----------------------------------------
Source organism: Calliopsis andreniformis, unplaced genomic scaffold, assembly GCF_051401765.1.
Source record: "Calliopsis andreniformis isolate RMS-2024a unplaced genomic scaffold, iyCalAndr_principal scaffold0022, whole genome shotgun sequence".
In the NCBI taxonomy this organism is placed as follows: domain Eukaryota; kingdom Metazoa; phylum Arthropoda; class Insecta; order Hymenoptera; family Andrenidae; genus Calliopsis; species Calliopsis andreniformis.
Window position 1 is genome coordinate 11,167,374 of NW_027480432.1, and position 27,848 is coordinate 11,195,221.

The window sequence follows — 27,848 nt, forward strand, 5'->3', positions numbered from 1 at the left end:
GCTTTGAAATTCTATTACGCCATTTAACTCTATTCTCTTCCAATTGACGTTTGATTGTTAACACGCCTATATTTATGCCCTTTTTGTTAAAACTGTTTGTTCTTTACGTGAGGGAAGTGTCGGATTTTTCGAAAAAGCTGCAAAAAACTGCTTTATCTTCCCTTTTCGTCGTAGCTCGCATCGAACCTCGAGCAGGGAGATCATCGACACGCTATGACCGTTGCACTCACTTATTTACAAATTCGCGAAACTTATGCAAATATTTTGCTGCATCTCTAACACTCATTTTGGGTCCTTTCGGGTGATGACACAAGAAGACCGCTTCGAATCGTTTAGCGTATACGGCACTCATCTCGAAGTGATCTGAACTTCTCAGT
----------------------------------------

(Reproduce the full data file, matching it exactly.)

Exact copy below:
Source organism: Calliopsis andreniformis, unplaced genomic scaffold, assembly GCF_051401765.1.
Source record: "Calliopsis andreniformis isolate RMS-2024a unplaced genomic scaffold, iyCalAndr_principal scaffold0022, whole genome shotgun sequence".
In the NCBI taxonomy this organism is placed as follows: domain Eukaryota; kingdom Metazoa; phylum Arthropoda; class Insecta; order Hymenoptera; family Andrenidae; genus Calliopsis; species Calliopsis andreniformis.
Window position 1 is genome coordinate 11,167,374 of NW_027480432.1, and position 27,848 is coordinate 11,195,221.

The window sequence follows — 27,848 nt, forward strand, 5'->3', positions numbered from 1 at the left end:
GCTTTGAAATTCTATTACGCCATTTAACTCTATTCTCTTCCAATTGACGTTTGATTGTTAACACGCCTATATTTATGCCCTTTTTGTTAAAACTGTTTGTTCTTTACGTGAGGGAAGTGTCGGATTTTTCGAAAAAGCTGCAAAAAACTGCTTTATCTTCCCTTTTCGTCGTAGCTCGCATCGAACCTCGAGCAGGGAGATCATCGACACGCTATGACCGTTGCACTCACTTATTTACAAATTCGCGAAACTTATGCAAATATTTTGCTGCATCTCTAACACTCATTTTGGGTCCTTTCGGGTGATGACACAAGAAGACCGCTTCGAATCGTTTAGCGTATACGGCACTCATCTCGAAGTGATCTGAACTTCTCAGT